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Case-management DES ‘not supported by evidence’

There is no evidence that case-management can reduce unplanned hospital admissions, concludes an analysis casting doubt over one of the Government’s planned directed enhanced services due to begin this year.

The meta-analysis of 11 trials of case management interventions for older people found that case managing patients did not reduce unplanned hospital admissions.

The review by Bristol University researchers concludes that ‘disappointing’ findings raise doubts about whether case management should be promoted as a mechanism for reducing unplanned hospital admissions.

A new directed enhanced service - that forms part of the Government’s planned GP contract changes in 2013/14 - incentivises practices to go through their lists and case-manage older patients and those with mental health conditions to keep them out of hospital.

There was some suggestion of benefit in reducing length of hospital stays (three vs five days in one study), but the researchers say case management had no significant impact on unplanned admissions in nine of the 11 studies they looked at.

They said that this could be because interventions are provided to patients who are not at sufficiently high risk of hospital admission.

The researchers concluded: ‘The results of this review now provide robust research evidence that does not underpin current policy or practice.’

Study lead Dr Sarah Purdy, reader in primary health care at Bristol University told Pulse: ‘All the evidence to date shows that this [DES] is not going to do what they are hoping it will do. It might not be a message people want to hear but we’re on pretty solid ground.’

Dr Barry Moyse, former head of Somerset LMC says the new review confirms the beliefs held by many GPs that the latest DESs are politically driven rather than based on evidence.

He said: ‘There never has been great evidence for [case management], but that doesn’t stop politicians saying it’s a good idea. And if it’s not working they say it’s because we’re not doing it hard enough.

‘We must have evidence-based policy not policy-based evidence, but what we see all too often is the latter – they cut the evidence to suit the policy, not the other way round.’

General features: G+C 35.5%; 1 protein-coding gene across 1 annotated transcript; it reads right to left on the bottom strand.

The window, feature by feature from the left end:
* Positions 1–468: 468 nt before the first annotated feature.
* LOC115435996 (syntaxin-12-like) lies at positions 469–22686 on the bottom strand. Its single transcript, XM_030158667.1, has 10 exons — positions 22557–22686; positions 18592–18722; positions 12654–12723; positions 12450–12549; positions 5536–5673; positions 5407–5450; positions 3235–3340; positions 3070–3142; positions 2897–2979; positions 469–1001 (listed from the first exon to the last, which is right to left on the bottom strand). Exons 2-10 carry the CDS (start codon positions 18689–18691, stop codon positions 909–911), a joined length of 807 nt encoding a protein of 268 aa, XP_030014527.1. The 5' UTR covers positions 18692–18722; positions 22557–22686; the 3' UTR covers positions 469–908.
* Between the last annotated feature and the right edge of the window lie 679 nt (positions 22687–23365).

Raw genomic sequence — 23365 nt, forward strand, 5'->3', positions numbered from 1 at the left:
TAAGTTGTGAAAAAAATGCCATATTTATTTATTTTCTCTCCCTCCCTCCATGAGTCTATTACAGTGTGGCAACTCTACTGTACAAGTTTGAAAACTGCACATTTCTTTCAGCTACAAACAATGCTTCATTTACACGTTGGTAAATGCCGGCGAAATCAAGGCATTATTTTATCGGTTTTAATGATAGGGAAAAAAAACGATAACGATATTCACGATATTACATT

Dr Moyse said it was regrettable that GP practices were too ready ‘to sign on the dotted line for almost anything because they are desperately concerned about income.’

He added: ‘I hope more practices will take Dr Richard Vautrey’s  advice, which is to be more businesslike and to look long and hard and see if it is worth the effort – not just in terms of income, but also whether good is being done for patients. We don’t have to jump through the hoops in this way as directed doctrinal policy.’

Readers' comments (6)

  • Harry Longman

    Three years ago I was I worked very hard to show how a case managed service, led by a community NP, might pay for itself. It was clear the assumptions for any benefit could not be supported by the evidence we had. We did nothing. Glad to see that a much higher powered analysis has shown that to be the right decision.

    The value for me in doing that was to keep asking the question, what might work? It was from this, finding practices who had lower use of A&E and emergency admissions, that I found something interesting, and transferable.

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  • Vinci Ho

    The evidences are undeniable now but this government is basically running out of ideas how to run this country . Listen to what Michael Gove said today about the GCSE ,another stupid U turn.
    This case management to cut unplanned hospital admission can be another U turn if we stick to we believe . Unfortunately , the money attached might make some people have second thought . Enforcing this will have the risk of harming our patients , my friends.....

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  • We can all identify individual high risk patients, and we are doing our best to manage them. I believe there is too much resource going into individual case planning - money would be better spent on having a high quality, efficient "reactive" service

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  • Harry Longman - would you be prepared to share what it was that you found 'interesting and transferrable'?

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  • The keys to successful case management are:
    1) selecting the right patients; not just by clinical judgement but with the use of patient stratification tools.
    2) getting full 'buy-in' by the patient as to the objectives of the case management programme. This may mean removing some of the non-cooperative patients from the case-loads.
    3) monitoring the effectiveness of the interventions and changing the processes if the desired results are not achieved. The intervention costs and outcomes can be measured using risk stratification tools.

    As a telehealth consultant with Docobo, I have been involved in many telehealth projects supporting early interventions by community clinicians and most of these have proved cost effective and with high patient ratings.

    Here is just one example: http://www.telecareaware.com/knowsley-telehealth-saving/

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  • Ok, case management, EPP! virtual wards, community matrons, telehealth don't have the evidence.

    So researchers, what are we going to offer?

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